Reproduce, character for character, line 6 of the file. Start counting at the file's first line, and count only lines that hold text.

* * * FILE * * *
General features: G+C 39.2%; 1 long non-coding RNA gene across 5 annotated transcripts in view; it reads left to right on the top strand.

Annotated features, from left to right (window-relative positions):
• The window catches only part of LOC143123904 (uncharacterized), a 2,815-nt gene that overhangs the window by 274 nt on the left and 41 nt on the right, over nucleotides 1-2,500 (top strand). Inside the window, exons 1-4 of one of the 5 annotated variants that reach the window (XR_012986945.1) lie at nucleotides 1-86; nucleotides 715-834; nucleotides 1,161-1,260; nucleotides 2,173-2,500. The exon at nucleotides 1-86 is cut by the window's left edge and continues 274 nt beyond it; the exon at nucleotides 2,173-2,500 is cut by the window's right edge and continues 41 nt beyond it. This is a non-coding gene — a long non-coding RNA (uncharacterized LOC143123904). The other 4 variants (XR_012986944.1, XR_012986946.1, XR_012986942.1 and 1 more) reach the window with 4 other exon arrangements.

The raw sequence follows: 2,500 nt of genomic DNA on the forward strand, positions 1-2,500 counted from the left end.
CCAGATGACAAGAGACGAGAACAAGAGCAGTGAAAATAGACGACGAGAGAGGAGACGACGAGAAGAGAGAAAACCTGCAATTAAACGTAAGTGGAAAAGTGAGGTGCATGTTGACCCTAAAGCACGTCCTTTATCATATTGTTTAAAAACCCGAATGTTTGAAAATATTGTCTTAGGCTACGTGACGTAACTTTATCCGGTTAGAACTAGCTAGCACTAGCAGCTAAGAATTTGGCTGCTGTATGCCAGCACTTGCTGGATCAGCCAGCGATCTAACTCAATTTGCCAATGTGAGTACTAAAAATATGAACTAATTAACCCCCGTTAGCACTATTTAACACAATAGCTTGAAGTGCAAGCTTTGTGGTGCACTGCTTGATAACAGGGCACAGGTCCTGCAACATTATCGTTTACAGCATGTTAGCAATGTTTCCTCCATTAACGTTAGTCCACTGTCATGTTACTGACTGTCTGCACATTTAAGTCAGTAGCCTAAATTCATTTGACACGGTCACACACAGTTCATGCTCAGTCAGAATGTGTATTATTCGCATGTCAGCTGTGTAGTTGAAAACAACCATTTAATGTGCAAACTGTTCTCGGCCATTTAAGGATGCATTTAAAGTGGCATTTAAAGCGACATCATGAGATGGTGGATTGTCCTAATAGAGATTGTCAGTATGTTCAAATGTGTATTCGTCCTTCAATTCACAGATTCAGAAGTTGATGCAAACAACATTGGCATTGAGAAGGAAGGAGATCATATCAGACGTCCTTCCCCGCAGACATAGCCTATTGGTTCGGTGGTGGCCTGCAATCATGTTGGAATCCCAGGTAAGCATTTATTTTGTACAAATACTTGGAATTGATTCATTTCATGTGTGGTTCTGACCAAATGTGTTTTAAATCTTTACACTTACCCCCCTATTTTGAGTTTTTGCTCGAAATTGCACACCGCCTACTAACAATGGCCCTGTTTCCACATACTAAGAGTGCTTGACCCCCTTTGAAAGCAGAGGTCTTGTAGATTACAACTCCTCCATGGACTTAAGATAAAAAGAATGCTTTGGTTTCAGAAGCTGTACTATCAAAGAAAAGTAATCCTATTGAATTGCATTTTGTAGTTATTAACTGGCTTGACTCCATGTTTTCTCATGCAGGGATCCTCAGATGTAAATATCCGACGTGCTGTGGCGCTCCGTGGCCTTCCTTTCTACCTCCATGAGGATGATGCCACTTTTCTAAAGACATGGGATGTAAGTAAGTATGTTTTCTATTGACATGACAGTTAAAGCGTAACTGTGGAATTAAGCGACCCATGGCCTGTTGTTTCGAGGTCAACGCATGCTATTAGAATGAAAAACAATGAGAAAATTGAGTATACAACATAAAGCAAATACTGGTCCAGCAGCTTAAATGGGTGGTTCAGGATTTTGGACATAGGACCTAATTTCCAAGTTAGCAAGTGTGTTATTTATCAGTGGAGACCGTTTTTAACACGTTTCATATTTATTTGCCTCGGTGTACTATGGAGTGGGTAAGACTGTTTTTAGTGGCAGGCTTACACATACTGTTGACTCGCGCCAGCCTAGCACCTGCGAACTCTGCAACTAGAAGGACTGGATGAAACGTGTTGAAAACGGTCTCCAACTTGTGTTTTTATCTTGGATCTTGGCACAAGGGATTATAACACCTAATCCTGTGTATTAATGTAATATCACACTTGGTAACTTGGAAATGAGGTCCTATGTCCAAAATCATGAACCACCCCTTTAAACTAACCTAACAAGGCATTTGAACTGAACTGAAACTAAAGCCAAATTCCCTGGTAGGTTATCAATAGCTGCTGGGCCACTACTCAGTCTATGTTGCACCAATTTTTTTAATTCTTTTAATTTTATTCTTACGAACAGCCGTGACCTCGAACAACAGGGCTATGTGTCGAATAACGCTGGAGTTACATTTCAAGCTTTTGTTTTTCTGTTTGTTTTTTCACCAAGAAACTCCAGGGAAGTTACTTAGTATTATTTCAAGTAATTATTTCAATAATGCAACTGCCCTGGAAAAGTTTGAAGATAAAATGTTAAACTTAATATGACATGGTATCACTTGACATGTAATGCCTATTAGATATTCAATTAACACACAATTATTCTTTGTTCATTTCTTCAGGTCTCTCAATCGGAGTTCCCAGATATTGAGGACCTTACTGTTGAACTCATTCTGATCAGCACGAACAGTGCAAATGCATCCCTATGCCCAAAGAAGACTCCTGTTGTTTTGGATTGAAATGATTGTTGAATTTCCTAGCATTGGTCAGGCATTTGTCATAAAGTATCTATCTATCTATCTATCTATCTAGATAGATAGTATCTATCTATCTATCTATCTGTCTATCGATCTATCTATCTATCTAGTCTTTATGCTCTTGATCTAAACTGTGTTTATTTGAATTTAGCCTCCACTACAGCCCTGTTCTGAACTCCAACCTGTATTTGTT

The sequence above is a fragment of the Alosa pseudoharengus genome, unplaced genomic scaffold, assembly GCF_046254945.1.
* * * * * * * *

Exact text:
The sequence above is a fragment of the Alosa pseudoharengus genome, unplaced genomic scaffold, assembly GCF_046254945.1.